Before I get into our regularly scheduled program, I just want to welcome everyone who found me through Freshly Pressed. Being featured is such an unexpected honor, and I’m blown away by the number of new visitors, comments and views I’ve been receiving. And best of all, I’m getting so many fantastic non-fiction recommendations! I can’t wait to add some of them to the never ending to be read pile. Thanks again for stopping by, and I hope you stick around for a while!
The marathon reading has begun! As I’m packing up my moving boxes, I’m reading as many books as possible so I can give them to friends instead of trying to stuff them all into my tiny car. Yes, it’s sad to leave them behind, but I’m trying to view this as a chance to simplify my life. You know, get all zen. Right.
Anyway, I managed to get through three books this week.
The 19th Wife by David Ebershoff
This novel follows two equally compelling plotlines. In one, a young man who had been cast out of a fundamental Mormon sect returns to his hometown, as his mother has just been accused of murdering her husband. He finds himself having to navigate the terrifyingly insular and protective society in order to figure out what really happened to his father.
The second plot centers around Ann Eliza Young, Brigham Young’s 19th wife, and her mission to end polygamy. I had no idea before reading this novel, but Ann Eliza was a real woman, who filed for a divorce from Young in the 1870’s and then took to the stage to tell her story around the USA, finally testifying in front of Congress.
I picked this book up on a whim, since it only cost $1 at a used book store, and I’m so glad I did. Fun, breezy read, while still being somewhat informative!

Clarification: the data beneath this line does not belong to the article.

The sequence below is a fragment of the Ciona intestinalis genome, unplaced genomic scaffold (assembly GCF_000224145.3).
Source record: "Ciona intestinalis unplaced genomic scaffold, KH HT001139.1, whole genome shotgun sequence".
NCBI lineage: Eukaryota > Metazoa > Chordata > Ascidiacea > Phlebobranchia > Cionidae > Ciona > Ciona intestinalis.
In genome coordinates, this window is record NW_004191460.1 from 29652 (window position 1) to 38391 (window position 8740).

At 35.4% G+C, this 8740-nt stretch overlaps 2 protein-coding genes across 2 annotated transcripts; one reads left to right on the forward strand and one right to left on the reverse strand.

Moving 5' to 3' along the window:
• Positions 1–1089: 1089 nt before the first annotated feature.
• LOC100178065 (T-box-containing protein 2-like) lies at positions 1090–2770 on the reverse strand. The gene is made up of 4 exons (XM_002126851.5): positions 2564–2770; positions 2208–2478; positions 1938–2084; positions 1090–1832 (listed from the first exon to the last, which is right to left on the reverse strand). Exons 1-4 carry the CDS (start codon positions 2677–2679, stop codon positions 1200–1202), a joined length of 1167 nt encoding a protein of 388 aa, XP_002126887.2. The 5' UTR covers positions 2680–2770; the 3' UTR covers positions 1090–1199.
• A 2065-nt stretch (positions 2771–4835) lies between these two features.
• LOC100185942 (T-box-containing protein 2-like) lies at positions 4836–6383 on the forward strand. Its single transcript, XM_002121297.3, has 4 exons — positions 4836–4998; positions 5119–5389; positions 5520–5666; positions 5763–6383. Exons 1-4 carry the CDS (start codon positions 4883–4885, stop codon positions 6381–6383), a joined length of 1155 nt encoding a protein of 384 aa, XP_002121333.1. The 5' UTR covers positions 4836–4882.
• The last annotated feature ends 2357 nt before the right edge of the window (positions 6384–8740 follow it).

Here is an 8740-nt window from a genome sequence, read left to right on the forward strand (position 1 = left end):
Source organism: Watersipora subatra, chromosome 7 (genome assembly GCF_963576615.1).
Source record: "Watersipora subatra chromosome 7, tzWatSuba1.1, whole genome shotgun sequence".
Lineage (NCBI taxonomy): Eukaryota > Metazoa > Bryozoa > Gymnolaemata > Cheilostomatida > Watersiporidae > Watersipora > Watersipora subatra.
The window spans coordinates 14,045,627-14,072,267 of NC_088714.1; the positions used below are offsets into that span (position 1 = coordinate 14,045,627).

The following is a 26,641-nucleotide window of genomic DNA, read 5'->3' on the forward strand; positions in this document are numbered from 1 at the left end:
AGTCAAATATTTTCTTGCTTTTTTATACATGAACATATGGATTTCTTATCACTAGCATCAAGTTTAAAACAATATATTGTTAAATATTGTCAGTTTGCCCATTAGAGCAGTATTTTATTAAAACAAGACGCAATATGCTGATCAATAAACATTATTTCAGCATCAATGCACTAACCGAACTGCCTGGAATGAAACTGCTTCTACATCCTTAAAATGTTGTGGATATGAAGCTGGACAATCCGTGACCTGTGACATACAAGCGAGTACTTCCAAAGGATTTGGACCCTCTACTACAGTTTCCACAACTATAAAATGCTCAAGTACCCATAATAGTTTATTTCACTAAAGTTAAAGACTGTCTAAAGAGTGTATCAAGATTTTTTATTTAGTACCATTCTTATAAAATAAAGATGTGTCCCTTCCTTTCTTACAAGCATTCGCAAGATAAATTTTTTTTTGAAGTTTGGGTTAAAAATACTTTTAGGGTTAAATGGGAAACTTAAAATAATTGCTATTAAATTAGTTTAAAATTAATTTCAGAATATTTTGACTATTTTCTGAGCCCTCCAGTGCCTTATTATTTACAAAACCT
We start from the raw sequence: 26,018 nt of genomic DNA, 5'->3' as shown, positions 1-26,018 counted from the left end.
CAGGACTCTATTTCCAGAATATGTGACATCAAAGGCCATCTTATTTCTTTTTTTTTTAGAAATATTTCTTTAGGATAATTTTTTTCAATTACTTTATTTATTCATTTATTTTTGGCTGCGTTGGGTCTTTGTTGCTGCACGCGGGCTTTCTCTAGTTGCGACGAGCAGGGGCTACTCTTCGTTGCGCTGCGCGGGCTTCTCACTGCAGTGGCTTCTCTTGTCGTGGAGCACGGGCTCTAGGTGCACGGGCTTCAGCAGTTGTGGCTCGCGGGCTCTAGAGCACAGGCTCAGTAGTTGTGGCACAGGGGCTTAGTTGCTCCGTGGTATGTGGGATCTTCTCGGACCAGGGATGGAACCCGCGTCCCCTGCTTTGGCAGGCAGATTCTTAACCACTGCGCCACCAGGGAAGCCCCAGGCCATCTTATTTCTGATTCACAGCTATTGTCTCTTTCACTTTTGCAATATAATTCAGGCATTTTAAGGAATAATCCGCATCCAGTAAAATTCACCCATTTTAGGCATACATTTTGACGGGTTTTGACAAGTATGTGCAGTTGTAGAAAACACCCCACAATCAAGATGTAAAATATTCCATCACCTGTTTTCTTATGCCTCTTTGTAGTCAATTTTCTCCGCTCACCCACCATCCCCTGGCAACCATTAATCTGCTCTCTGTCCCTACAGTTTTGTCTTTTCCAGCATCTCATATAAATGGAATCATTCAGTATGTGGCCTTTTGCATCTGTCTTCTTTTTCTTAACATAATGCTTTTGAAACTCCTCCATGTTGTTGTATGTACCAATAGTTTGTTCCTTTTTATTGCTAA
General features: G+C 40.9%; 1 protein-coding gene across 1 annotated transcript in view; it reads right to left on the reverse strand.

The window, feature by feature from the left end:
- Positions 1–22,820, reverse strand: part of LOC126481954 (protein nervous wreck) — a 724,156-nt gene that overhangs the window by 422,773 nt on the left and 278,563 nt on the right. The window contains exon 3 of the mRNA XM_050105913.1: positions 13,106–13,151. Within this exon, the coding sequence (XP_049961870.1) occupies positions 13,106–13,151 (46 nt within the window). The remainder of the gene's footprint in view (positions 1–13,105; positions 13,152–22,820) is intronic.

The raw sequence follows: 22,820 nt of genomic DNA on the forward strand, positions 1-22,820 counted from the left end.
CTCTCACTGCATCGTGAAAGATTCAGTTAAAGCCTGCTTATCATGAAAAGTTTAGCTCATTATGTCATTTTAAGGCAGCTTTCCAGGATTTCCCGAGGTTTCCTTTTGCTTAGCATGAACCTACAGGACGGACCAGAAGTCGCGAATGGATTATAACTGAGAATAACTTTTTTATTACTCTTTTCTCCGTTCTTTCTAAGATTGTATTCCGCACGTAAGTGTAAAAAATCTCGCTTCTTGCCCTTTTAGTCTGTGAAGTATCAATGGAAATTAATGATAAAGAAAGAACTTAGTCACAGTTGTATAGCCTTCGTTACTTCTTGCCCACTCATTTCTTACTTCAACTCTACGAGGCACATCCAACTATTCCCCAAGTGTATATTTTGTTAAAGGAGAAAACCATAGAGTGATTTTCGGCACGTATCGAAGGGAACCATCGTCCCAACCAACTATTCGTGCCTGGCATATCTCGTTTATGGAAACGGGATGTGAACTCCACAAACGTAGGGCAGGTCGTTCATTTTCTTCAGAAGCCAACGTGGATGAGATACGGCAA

The Elementals by Francesca Lia Block
Francesca Lia Block’s Weetzie Bat books are kind of legendary in the YA world…and I haven’t read any of them. So, The Elementals was my first introduction to her writing, and I was left a little disappointed. I just read The Secret History recently, and this book is EXTREMELY similar to that one. A girl is mysteriously murdered when she’s visiting a college. Ariel, the disappeared girl’s best friend, goes to the college a couple years later and tries to figure out what happened. While she’s there, she falls in with a group of mysterious, artsy, bohemian graduate students. Nothing is as it seems. Yep. Definitely The Secret History territory, and, unfortunately, The Secret History does it better.
That being said, it isn’t all bad. Ariel is sympathetic, and there are some beautifully written descriptions throughout. I think the book particularly does well when it’s describing her relationships with her parents, rather than her life at college. As someone who is only five years out of college AND works at a large public university, the descriptions of college life rang false to me. The conversations between Ariel and her parents’, though, were sadly real.
Lastly, authors of the world, please stop referring to genitalia as “his/her sex”. No one says that. It’s weird and gross and old-fashioned, not sexy. Stop it. Thank you.
The Salmon Carol Ann Duffy: Selected Poems by Carol Ann Duffy
Poetry is a huge blind spot in my English literature education. In college, any time I got the choice, I took a novel course instead of a poetry course. I like poetry, but it just has never captured me the same way novels do. I tried to fix this a bit by reading some Carol Ann Duffy, who I was introduced to in a big English lit survey course years ago. I highly recommend her to the “I don’t do poetry” type people out there (I certainly include myself in this group). Her poetry is relatable and very easy to read.
Here’s a sample: “Valentine”
What’s everyone reading out there? Anything good?